Other key processes CMOs need to take a similar execution approach to include competitive intelligence, creative advertising and media planning, customer programs, and event, lead, marketing, promotion and market management.

Operational challenges include financial management, strategic and resource planning, project management, marketing fulfilment, and marketing content and asset management.

Read the full Gartner/Adobe report here.

Follow CMO World on Twitter: @CMOAustralia.

Join the newsletter!

Or

Sign up to gain exclusive access to email subscriptions, event invitations, competitions, giveaways, and much more.

Membership is free, and your security and privacy remain protected. View our privacy policy before signing up.

Error: Please check your email address.
Show Comments

Latest Videos

Conversations over a cuppa with CMO: Microsoft's Pip Arthur

​In this latest episode of our conversations over a cuppa with CMO, we catch up with the delightful Pip Arthur, Microsoft Australia's chief marketing officer and communications director, to talk about thinking differently, delivering on B2B connection in the crisis, brand purpose and marketing transformation.

More Videos

Did anyone proofread this document before it was published?

Beau Ushay

CMO Momentum 2020: How to embrace agile marketing

Read more

he decision to limit the initial version of the code to two US companies is discriminatory and will inevitably give an unfair advantage t...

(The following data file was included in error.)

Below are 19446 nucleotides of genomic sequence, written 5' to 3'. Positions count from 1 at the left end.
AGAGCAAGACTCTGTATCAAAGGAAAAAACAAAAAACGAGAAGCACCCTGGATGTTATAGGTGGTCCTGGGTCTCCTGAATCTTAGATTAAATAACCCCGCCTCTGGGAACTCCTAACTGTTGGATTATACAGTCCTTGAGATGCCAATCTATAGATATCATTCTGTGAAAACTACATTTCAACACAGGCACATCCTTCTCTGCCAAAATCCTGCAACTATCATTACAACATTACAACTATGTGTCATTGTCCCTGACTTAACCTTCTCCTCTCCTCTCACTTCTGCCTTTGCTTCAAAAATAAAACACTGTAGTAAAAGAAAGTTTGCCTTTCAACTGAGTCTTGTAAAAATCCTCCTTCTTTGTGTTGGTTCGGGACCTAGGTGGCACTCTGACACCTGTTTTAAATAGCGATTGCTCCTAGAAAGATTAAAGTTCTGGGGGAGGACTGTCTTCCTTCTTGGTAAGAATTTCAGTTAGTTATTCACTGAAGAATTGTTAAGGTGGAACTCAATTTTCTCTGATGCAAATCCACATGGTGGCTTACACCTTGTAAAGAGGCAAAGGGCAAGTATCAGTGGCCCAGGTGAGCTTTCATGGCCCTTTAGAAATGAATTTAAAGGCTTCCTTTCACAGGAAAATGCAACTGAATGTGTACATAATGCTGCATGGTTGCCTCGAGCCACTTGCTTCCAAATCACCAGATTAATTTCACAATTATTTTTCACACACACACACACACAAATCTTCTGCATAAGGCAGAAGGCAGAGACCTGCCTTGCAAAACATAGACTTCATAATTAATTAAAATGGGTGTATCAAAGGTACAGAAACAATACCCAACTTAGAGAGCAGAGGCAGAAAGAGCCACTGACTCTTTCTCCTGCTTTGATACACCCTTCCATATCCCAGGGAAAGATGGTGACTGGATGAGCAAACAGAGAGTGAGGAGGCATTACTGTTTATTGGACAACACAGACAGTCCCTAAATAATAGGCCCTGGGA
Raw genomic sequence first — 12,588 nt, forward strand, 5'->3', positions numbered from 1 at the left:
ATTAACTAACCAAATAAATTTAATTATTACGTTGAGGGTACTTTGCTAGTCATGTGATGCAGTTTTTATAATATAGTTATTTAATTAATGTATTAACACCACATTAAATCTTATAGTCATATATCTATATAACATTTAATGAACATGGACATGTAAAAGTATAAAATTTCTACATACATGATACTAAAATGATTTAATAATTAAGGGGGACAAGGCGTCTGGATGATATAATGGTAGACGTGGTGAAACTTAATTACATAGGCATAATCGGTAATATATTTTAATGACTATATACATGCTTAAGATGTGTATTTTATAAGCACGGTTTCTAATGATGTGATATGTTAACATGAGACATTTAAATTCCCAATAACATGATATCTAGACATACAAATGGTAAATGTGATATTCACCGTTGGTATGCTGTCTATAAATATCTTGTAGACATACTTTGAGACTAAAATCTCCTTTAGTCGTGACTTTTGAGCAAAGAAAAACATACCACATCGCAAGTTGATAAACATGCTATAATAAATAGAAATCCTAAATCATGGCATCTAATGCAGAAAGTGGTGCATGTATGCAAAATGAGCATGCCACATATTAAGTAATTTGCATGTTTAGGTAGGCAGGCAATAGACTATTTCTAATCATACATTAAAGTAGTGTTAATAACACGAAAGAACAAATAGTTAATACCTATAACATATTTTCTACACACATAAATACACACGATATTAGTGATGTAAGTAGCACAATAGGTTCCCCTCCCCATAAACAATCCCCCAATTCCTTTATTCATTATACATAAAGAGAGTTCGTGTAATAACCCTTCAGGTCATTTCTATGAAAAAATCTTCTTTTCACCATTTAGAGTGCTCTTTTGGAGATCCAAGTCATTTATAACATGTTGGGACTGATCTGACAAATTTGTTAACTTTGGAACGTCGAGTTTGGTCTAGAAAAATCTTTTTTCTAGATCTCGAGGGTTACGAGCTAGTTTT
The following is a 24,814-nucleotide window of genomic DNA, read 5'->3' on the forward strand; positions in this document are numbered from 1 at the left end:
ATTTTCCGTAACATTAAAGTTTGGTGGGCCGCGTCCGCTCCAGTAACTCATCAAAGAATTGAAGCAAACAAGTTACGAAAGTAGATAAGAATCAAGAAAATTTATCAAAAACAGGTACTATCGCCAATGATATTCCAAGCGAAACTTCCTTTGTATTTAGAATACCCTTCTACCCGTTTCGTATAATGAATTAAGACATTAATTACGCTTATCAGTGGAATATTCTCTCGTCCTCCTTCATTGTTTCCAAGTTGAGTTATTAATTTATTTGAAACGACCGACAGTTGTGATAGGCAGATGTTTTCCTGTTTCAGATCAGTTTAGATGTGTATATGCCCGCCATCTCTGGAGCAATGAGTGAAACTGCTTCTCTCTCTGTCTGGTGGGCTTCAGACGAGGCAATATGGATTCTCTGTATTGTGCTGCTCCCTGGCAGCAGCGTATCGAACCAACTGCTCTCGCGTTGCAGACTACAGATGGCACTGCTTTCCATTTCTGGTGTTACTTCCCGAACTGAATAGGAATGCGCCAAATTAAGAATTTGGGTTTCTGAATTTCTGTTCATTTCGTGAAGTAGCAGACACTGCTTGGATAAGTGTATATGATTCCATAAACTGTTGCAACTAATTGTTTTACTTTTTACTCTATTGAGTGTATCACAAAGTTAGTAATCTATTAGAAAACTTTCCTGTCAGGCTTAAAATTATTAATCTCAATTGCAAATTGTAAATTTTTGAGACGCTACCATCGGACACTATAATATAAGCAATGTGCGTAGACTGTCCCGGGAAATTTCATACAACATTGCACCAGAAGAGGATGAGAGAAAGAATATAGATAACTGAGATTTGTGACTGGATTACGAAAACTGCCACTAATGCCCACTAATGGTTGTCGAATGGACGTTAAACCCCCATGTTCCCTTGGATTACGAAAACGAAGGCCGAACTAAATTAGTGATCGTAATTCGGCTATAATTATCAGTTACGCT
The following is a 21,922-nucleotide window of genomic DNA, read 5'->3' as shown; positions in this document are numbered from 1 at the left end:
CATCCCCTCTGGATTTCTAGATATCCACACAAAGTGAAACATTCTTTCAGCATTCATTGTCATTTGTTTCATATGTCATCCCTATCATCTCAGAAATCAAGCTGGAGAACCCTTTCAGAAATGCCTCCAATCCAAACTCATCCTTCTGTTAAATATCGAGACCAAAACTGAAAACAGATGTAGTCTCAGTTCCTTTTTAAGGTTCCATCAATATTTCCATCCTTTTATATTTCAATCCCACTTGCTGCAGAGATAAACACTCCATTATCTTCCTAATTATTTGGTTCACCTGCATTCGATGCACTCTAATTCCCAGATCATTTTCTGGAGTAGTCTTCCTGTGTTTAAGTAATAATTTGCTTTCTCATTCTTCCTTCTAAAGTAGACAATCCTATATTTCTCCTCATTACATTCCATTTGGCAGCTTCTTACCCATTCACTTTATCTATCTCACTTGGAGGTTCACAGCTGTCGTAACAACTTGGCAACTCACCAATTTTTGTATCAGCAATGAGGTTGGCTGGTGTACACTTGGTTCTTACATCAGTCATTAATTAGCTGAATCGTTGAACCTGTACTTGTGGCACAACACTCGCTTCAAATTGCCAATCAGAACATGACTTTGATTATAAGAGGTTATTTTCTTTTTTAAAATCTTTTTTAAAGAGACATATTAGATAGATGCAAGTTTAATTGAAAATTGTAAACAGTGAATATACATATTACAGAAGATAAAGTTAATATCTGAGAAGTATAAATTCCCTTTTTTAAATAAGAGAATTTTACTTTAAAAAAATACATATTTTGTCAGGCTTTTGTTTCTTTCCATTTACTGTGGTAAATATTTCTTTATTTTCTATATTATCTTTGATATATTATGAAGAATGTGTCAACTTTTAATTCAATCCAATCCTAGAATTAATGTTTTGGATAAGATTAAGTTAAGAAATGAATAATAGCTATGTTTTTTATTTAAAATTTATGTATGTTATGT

Azeem Sohail

Google hits out at ACCC draft code of conduct for news media negotiations

Read more

You’re a warrior woman from way back. Just let the muscle memory take over!

Hannah Sturrock

Why fear trumps marketing theory - Marketing edge - CMO Australia

Read more

What an inspiring piece of writing, Hannah, thank you so much for sharing! All right, team jersey out of the locker, brains on, eye of th...

Myriam Conrie

Why fear trumps marketing theory - Marketing edge - CMO Australia

Read more

Thanks for the post

Ashirwad Towers

How a brand facelift and content strategy turned real estate software, Rockend, around

Read more

Blog Posts

Creating a culture club builds ownership of teamwork

Workplace cultures are the sum of everyone’s beliefs, behaviours, attitudes and skills. This means that no single person is responsible for culture, it belongs to the team.

Colin D Ellis

Culture change expert, author

A Brand for social justice

In 2020, brands did something they’d never done before: They spoke up about race.

Dipanjan Chatterjee and Xiaofeng Wang

VP and principal analyst and senior analyst, Forrester

Determining our Humanity

‘Business as unusual’ is a term my organisation has adopted to describe the professional aftermath of COVID-19 and the rest of the tragic events this year. Social distancing, perspex screens at counters and masks in all manner of situations have introduced us to a world we were never familiar with. But, as we keep being reminded, this is the new normal. This is the world we created. Yet we also have the opportunity to create something else.

Katja Forbes

Managing director of Designit, Australia and New Zealand

Sign in